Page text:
Now, on a day just a year after the Russian invasion began, the scent of pine from the nearby forest mingles with that of burnt metal and dust.
The roof above Oleksandra’s unit, where the skylight lit the dining room, is gone.
The sand in the playground where Oleksandra pushed Danylo on the swings is still scattered with broken glass. Coffee mugs and ceramic flowerpots on the burnt-out windowsills and balconies hint at how quickly neighbours picked up their lives and fled.
This time last year, the family spent a month together in a cramped, two-bedroom apartment with Oleksandra’s brother, his girlfriend and his girlfriend’s daughter. All six of them would eat around a small table, shoulder to shoulder. At night, when air-raid sirens went off, Oleksandra slept in the hallway with her son, away from the windows, in case a rocket landed nearby.
She felt lost and indecisive.
The suburb they left behind became a battleground. Russian soldiers occupied Irpin and nearby Bucha outside of Kyiv in an attempt to take the capital city. Returning home was not an option.
She still was not keen on leaving Ukraine, but now for a different reason. Men ages 18 to 60 were banned from leaving the country as part of the conditions imposed under martial law shortly after the invasion.
Leaving Ukraine meant leaving her husband, too.
“I was thinking that it’s better to stay together, like family,” she said.
But when Oleksii learned of a special three-year Canadian visa for Ukrainians fleeing the war, he dug out the application forms.
She hated the thought of splitting up her family to travel across the world, but the longer the conflict dragged on, the clearer it became that they would not be able to go home any time soon.
She applied on the first day the program opened and received a response right away. Within a week, she and Danylo were on their way to Romania to be fingerprinted and photographed as part of Canada’s immigration process.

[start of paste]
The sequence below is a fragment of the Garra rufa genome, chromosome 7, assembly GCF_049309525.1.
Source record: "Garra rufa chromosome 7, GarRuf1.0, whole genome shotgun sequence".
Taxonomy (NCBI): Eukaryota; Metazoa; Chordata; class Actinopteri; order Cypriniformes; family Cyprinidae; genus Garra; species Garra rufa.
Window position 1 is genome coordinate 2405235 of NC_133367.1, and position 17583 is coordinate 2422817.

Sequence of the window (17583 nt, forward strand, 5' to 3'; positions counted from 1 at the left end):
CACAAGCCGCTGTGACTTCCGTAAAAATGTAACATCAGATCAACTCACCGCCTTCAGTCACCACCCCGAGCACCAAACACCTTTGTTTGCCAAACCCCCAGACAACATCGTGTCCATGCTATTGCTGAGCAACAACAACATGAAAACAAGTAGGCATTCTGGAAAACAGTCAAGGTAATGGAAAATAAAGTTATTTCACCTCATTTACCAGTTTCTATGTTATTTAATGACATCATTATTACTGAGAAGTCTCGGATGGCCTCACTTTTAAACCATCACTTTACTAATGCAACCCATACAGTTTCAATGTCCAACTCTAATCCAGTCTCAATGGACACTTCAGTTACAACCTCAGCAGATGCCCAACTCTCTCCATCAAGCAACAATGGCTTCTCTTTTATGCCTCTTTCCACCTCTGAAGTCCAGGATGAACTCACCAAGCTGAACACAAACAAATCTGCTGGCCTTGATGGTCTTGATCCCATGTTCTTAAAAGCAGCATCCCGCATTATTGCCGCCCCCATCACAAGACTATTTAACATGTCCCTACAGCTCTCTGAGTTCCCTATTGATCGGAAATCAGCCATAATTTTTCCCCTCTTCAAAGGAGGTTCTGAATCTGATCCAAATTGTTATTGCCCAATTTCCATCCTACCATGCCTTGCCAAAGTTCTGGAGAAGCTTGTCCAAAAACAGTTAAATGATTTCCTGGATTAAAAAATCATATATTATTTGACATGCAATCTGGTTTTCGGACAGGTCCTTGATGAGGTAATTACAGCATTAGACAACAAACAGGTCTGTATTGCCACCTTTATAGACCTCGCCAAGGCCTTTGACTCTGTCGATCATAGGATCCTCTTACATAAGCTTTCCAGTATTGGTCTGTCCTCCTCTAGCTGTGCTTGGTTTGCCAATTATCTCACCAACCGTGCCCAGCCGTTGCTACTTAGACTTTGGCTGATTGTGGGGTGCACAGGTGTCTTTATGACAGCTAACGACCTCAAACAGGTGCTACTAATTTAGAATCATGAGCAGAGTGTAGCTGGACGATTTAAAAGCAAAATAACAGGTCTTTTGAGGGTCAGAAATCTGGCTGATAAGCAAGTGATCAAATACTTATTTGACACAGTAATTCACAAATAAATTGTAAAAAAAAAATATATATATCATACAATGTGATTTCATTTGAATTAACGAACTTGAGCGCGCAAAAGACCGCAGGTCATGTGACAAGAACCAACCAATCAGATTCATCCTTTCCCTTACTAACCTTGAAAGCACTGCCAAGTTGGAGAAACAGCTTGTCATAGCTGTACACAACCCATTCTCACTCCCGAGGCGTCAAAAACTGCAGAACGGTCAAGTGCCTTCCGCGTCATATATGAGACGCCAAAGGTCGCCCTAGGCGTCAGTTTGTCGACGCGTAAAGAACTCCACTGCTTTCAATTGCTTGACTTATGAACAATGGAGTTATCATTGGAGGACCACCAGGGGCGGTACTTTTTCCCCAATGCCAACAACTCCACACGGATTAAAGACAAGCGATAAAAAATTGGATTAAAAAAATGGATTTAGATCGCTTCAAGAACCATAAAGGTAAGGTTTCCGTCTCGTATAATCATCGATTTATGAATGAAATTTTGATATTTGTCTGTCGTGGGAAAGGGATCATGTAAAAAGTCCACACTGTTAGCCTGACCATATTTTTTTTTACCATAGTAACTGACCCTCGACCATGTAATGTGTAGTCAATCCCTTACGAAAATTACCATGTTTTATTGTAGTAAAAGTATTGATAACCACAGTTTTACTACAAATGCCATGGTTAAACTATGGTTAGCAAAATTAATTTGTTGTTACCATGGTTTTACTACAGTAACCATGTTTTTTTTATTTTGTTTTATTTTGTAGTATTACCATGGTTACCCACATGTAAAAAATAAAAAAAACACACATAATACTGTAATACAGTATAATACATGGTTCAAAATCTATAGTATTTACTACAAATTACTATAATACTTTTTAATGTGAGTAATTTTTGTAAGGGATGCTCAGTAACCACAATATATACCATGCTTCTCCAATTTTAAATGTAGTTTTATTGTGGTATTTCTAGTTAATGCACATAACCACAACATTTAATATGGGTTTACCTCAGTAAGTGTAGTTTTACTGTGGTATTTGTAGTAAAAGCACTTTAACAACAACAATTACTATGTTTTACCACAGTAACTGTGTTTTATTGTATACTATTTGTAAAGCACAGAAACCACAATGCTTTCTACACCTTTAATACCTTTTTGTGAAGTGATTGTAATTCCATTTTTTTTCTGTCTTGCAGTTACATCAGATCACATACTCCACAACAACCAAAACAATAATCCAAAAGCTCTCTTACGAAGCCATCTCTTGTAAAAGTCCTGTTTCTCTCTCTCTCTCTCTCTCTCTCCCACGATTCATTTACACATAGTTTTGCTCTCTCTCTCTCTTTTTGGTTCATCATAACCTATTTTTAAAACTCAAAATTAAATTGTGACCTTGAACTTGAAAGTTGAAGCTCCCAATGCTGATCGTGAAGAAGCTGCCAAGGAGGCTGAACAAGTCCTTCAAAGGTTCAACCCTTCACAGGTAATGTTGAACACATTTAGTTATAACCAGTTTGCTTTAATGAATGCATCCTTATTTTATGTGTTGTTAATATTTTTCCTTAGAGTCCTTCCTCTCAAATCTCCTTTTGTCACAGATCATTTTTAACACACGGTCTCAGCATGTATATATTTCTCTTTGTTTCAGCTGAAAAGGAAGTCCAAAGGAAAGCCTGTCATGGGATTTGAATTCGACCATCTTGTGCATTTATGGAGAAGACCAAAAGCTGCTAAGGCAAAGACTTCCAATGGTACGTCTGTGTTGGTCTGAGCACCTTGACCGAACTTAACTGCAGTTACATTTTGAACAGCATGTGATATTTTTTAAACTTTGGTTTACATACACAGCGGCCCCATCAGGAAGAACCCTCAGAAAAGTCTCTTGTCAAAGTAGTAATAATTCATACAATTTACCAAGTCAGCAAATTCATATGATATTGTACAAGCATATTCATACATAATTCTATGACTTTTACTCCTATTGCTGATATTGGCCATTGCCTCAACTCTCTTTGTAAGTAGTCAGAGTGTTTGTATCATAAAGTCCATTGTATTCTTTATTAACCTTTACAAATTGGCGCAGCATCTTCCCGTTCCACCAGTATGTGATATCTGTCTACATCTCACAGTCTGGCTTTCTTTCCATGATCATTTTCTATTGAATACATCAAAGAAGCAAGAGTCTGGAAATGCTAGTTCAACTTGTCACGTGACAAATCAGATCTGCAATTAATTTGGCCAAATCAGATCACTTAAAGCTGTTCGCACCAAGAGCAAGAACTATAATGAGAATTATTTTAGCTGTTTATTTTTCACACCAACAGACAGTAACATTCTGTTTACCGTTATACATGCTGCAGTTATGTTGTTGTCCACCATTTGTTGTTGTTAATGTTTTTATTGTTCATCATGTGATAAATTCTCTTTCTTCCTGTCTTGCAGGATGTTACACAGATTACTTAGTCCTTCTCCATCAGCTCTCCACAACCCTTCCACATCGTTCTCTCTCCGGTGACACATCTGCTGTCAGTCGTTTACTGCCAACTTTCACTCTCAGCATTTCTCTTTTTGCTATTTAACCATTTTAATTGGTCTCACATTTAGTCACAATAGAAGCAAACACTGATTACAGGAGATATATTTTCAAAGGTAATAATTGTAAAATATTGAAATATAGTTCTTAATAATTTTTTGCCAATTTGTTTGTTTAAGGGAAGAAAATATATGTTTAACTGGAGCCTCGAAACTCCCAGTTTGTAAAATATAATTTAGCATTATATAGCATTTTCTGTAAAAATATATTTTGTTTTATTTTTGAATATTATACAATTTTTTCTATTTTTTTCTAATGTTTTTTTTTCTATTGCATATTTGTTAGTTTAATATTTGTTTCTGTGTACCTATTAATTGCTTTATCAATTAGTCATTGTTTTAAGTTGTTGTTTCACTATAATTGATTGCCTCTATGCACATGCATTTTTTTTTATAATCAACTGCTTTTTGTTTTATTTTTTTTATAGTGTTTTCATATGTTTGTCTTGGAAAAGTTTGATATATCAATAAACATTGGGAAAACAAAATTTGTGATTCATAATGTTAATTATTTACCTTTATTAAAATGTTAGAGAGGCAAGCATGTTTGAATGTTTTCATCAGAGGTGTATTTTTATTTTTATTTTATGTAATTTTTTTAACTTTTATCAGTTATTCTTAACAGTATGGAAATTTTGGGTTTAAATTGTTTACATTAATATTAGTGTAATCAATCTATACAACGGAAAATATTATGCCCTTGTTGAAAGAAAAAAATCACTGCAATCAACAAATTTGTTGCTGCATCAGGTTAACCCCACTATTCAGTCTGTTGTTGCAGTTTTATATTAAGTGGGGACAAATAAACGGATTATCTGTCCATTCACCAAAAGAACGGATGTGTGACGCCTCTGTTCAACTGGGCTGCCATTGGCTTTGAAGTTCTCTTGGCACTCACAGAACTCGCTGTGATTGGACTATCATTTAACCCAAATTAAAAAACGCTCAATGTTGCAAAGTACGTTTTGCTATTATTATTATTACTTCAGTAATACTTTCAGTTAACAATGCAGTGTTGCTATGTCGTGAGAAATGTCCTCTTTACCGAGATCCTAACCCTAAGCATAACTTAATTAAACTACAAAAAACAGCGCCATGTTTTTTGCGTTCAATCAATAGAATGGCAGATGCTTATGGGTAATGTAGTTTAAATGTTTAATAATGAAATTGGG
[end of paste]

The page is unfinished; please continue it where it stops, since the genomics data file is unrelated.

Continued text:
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On March 26, 2022, days after making the wrenching decision to leave both her country and her husband, she found out the home she loved in Irpin was gone.
Oleksii had found a post on the social media app Telegram about a fire in their apartment building.
“The roof was on fire,” she said, almost a year later. “It was very obvious.”
Ukraine recaptured the suburb a few days later, but Oleksandra had already decided that her life in that country was over.
“We have nothing to come back to. We have nothing in Ukraine,” she said, sitting in the sunny living room of the rental house in Ottawa.
She lives there now with her son, her parents and a friend, while Oleksii lives in Kyiv, where he plans to work until he can join his family in Canada.
The two talk on the phone twice a day.
Though Oleksandra says she has accepted what’s happened to her home, her breath still catches in her throat when she sees it now.
“It looks horrible,” she says softly as she scans photographs and videos taken by The Canadian Press during a recent visit to Irpin.